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Paste meaning

paste - 8 dictionary results

  1. 1. A soft composition, as of flour moistened with water or milk, or of earth moistened to the consistence of dough, as in making potter's ware.
  2. 2. Specifically, in cookery, a dough prepared for the crust of pies and the like; pastry dough.
  3. 3. A highly refractive vitreous composition, variously colored, used in making imitations of precious stones or gems. See Strass.
  4. 4. A soft confection made of the inspissated juice of fruit, licorice, or the like, with sugar, etc.
  5. 5. The mineral substance in which other minerals are imbedded.
  6. 6. To unite with paste; to fasten or join by means of paste.
  7. 7. A kind of cement made of flour and water, starch and water, or the like, - used for uniting paper or other substances, as in bookbinding, etc., - also used in calico printing as a vehicle for mordant or color.
  8. 8. Dough; viscous cement; artificial gems.

paste - examples of usage

  1. I now ascertained that the seed of the latter is also collected by the natives and made into a paste. - "Journal of an Expedition into the Interior of Tropical Australia In Search of a Route from Sydney to the Gulf of Carpentaria (1848) by Lt. Col. Sir Thomas Livingstone Mitchell Kt. D.C.L. (1792-1855) Surveyor-General of New South Wales", Thomas Mitchell.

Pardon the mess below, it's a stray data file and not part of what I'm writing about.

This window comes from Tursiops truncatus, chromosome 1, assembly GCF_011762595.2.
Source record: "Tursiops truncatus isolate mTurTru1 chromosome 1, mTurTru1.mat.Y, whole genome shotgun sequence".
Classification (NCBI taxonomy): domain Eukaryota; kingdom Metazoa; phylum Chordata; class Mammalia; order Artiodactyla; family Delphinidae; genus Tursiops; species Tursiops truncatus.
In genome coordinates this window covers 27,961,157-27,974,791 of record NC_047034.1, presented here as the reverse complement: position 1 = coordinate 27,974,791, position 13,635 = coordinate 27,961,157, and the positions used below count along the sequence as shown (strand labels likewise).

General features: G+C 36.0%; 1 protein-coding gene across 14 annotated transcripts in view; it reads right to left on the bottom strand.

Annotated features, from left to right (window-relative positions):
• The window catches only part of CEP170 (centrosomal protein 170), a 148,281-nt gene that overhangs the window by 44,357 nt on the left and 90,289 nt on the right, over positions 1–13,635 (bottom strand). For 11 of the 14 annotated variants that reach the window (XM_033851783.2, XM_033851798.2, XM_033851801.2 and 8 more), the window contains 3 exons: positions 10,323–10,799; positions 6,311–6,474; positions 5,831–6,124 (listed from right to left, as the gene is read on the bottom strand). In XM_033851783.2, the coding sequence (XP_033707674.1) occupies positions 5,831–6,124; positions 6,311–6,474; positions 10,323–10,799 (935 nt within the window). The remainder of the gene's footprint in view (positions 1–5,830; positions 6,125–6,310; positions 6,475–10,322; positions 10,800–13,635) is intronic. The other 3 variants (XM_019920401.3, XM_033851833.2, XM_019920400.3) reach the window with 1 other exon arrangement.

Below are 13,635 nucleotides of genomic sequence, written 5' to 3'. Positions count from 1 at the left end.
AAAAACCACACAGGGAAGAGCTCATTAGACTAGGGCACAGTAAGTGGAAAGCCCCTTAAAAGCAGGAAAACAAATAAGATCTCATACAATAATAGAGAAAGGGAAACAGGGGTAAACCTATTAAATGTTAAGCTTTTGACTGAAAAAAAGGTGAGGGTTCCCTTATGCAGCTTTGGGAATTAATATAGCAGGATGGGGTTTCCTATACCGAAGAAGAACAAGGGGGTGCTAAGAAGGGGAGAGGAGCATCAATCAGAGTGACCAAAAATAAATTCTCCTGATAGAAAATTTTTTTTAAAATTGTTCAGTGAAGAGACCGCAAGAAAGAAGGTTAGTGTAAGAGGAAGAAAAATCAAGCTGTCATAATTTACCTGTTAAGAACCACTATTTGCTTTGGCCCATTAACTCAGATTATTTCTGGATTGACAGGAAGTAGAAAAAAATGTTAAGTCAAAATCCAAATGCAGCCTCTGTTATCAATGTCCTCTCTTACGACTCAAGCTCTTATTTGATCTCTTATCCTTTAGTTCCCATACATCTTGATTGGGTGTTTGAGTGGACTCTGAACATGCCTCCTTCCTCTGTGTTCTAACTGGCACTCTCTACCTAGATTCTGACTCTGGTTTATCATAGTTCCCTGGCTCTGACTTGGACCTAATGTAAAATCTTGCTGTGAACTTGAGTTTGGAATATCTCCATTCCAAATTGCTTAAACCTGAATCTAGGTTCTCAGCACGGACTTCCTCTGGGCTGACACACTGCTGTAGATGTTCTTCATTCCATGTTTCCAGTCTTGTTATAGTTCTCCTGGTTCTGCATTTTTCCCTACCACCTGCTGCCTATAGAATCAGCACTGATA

2. Mr. Kinghorne now informed me that it was called by the natives " coolly," and that the gins gather it in great quantities, and pound the seeds between stones with water, forming a kind of paste or bread; thus was clearly explained the object of those heaps of this grass which we had formerly seen on the banks of the Darling. - "Journal of an Expedition into the Interior of Tropical Australia In Search of a Route from Sydney to the Gulf of Carpentaria (1848) by Lt. Col. Sir Thomas Livingstone Mitchell Kt. D.C.L. (1792-1855) Surveyor-General of New South Wales", Thomas Mitchell.
  3. What happens is that all of it which has been reduced to a thin paste will slip unnoticed down your throat, and you may go on putting more food into your mouth, and chewing, and can eat a whole meal without ever performing the act of swallowing. - "The Book of Life: Vol. I Mind and Body; Vol. II Love and Society", Upton Sinclair.
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